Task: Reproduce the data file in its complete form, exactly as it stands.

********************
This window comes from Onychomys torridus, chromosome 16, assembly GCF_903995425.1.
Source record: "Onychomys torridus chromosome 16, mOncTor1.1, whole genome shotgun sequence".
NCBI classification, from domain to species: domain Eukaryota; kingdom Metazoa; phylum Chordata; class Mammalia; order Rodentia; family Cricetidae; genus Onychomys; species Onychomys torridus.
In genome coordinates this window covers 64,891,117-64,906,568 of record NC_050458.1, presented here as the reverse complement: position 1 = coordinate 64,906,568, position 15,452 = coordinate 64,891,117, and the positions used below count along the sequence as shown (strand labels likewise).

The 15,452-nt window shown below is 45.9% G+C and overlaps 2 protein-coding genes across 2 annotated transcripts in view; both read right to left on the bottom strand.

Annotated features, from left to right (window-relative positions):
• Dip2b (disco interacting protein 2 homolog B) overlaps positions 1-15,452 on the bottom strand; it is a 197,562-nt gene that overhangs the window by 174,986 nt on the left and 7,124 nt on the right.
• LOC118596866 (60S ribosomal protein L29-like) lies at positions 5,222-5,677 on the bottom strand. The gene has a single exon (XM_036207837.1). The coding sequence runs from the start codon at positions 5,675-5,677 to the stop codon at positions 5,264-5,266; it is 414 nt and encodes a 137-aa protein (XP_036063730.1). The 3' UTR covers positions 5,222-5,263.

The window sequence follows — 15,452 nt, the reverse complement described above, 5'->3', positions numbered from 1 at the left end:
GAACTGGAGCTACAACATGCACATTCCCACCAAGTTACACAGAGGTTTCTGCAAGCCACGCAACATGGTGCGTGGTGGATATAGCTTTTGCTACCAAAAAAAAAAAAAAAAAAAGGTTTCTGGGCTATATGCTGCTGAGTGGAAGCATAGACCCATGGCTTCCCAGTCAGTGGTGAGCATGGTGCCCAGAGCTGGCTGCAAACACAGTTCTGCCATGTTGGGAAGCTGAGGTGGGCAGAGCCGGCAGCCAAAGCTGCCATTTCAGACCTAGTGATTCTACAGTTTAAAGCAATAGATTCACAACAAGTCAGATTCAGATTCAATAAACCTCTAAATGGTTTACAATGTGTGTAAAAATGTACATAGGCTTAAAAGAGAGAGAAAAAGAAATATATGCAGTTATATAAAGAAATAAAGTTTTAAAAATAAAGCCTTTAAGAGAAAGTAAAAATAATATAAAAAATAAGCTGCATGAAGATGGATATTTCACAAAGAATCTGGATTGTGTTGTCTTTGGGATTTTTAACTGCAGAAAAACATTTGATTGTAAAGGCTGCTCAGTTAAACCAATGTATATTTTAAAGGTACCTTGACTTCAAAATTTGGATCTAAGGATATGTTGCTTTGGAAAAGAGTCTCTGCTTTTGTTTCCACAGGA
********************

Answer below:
This window comes from Onychomys torridus, chromosome 16, assembly GCF_903995425.1.
Source record: "Onychomys torridus chromosome 16, mOncTor1.1, whole genome shotgun sequence".
NCBI classification, from domain to species: domain Eukaryota; kingdom Metazoa; phylum Chordata; class Mammalia; order Rodentia; family Cricetidae; genus Onychomys; species Onychomys torridus.
In genome coordinates this window covers 64,891,117-64,906,568 of record NC_050458.1, presented here as the reverse complement: position 1 = coordinate 64,906,568, position 15,452 = coordinate 64,891,117, and the positions used below count along the sequence as shown (strand labels likewise).

The 15,452-nt window shown below is 45.9% G+C and overlaps 2 protein-coding genes across 2 annotated transcripts in view; both read right to left on the bottom strand.

Annotated features, from left to right (window-relative positions):
• Dip2b (disco interacting protein 2 homolog B) overlaps positions 1-15,452 on the bottom strand; it is a 197,562-nt gene that overhangs the window by 174,986 nt on the left and 7,124 nt on the right.
• LOC118596866 (60S ribosomal protein L29-like) lies at positions 5,222-5,677 on the bottom strand. The gene has a single exon (XM_036207837.1). The coding sequence runs from the start codon at positions 5,675-5,677 to the stop codon at positions 5,264-5,266; it is 414 nt and encodes a 137-aa protein (XP_036063730.1). The 3' UTR covers positions 5,222-5,263.

The window sequence follows — 15,452 nt, the reverse complement described above, 5'->3', positions numbered from 1 at the left end:
GAACTGGAGCTACAACATGCACATTCCCACCAAGTTACACAGAGGTTTCTGCAAGCCACGCAACATGGTGCGTGGTGGATATAGCTTTTGCTACCAAAAAAAAAAAAAAAAAAAGGTTTCTGGGCTATATGCTGCTGAGTGGAAGCATAGACCCATGGCTTCCCAGTCAGTGGTGAGCATGGTGCCCAGAGCTGGCTGCAAACACAGTTCTGCCATGTTGGGAAGCTGAGGTGGGCAGAGCCGGCAGCCAAAGCTGCCATTTCAGACCTAGTGATTCTACAGTTTAAAGCAATAGATTCACAACAAGTCAGATTCAGATTCAATAAACCTCTAAATGGTTTACAATGTGTGTAAAAATGTACATAGGCTTAAAAGAGAGAGAAAAAGAAATATATGCAGTTATATAAAGAAATAAAGTTTTAAAAATAAAGCCTTTAAGAGAAAGTAAAAATAATATAAAAAATAAGCTGCATGAAGATGGATATTTCACAAAGAATCTGGATTGTGTTGTCTTTGGGATTTTTAACTGCAGAAAAACATTTGATTGTAAAGGCTGCTCAGTTAAACCAATGTATATTTTAAAGGTACCTTGACTTCAAAATTTGGATCTAAGGATATGTTGCTTTGGAAAAGAGTCTCTGCTTTTGTTTCCACAGGA